Money on scale
Patrick Tuohey

The quotation above, attributed to Saint Francis of Assisi, might make a good motto for Kansas City’s Economic Development Corporation (EDC)—but not necessarily in the sense that Italy’s patron saint intended.

The EDC oversees, among other groups, the city’s Tax Increment Financing (TIF) Commission. This places them in the middle of the debate over how and to what degree Kansas City subsidizes development. Ideally, the EDC would be structured to facilitate the judicious use of city resources to promote economic development. However, the way the EDC is funded seems far from ideal. Since 2000, the EDC budget has doubled. That may or may not be warranted, but what should concern taxpayers is the growing percentage of their revenue that comes from fees associated with the TIF projects they oversee.

In 2015, for example, $1 million dollars of the EDC’s $5-million organizational budget was funded through the Kansas City general fund; but $3 million came from fees the EDC received from the TIFs it approved. So the EDC is getting three times more money from TIF recipients than from the general fund.

The potential for conflicts of interest here is obvious. The EDC doesn’t just have financial relationships with the organizations they regulate—they depend on those relationships for over half of their budget. Worse yet, the more subsidies that are awarded, the more money they collect in fees. While TIF Commissioners—who make the final determination on the awarding of subsidies—are appointed by the mayor and are themselves unpaid, they rely on recommendations from EDC staff. That arrangement may not be working so well.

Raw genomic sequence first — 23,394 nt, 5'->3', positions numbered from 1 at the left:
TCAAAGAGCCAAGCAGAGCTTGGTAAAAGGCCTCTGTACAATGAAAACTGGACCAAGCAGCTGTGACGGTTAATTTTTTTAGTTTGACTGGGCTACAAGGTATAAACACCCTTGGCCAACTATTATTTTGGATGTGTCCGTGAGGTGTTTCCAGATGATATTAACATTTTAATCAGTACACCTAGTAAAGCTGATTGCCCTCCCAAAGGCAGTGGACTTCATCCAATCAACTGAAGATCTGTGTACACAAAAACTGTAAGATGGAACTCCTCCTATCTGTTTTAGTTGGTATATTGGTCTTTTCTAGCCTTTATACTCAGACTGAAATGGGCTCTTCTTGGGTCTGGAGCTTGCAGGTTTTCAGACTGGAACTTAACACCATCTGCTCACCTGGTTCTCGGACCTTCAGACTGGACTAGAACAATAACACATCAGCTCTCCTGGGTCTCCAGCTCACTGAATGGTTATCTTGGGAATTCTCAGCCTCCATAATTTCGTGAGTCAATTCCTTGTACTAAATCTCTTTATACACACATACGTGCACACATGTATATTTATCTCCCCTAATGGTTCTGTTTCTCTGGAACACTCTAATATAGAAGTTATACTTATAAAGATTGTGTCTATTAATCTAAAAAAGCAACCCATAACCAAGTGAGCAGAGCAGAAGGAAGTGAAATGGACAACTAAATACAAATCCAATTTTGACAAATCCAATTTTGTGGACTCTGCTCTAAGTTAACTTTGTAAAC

Last year the TIF Commission considered leaving the EDC, “as a result of board members' concerns with the level of financial information and professional services they are receiving for their money.” Since then the EDC’s financial reporting and auditing functions have been contracted out to a private firm through City Hall.

Although this is a step in the right direction, it doesn’t resolve the conflict inherent in having the EDC benefit financially from every TIF project approved. While TIF Commissioners may be dissatisfied with the quality of reporting from EDC staff, there is no other place for them to go; they do not seek out second opinions. Taxpayers are displeased with the frequency and degree to which Kansas City doles out subsidies; but without EDC funding reform, prospects for improvement seem dim.

About the Author

Patrick Tuohey
Patrick Tuohey
Senior Fellow of Municipal Policy

Patrick Tuohey works with taxpayers, media, and policymakers to foster understanding of the conse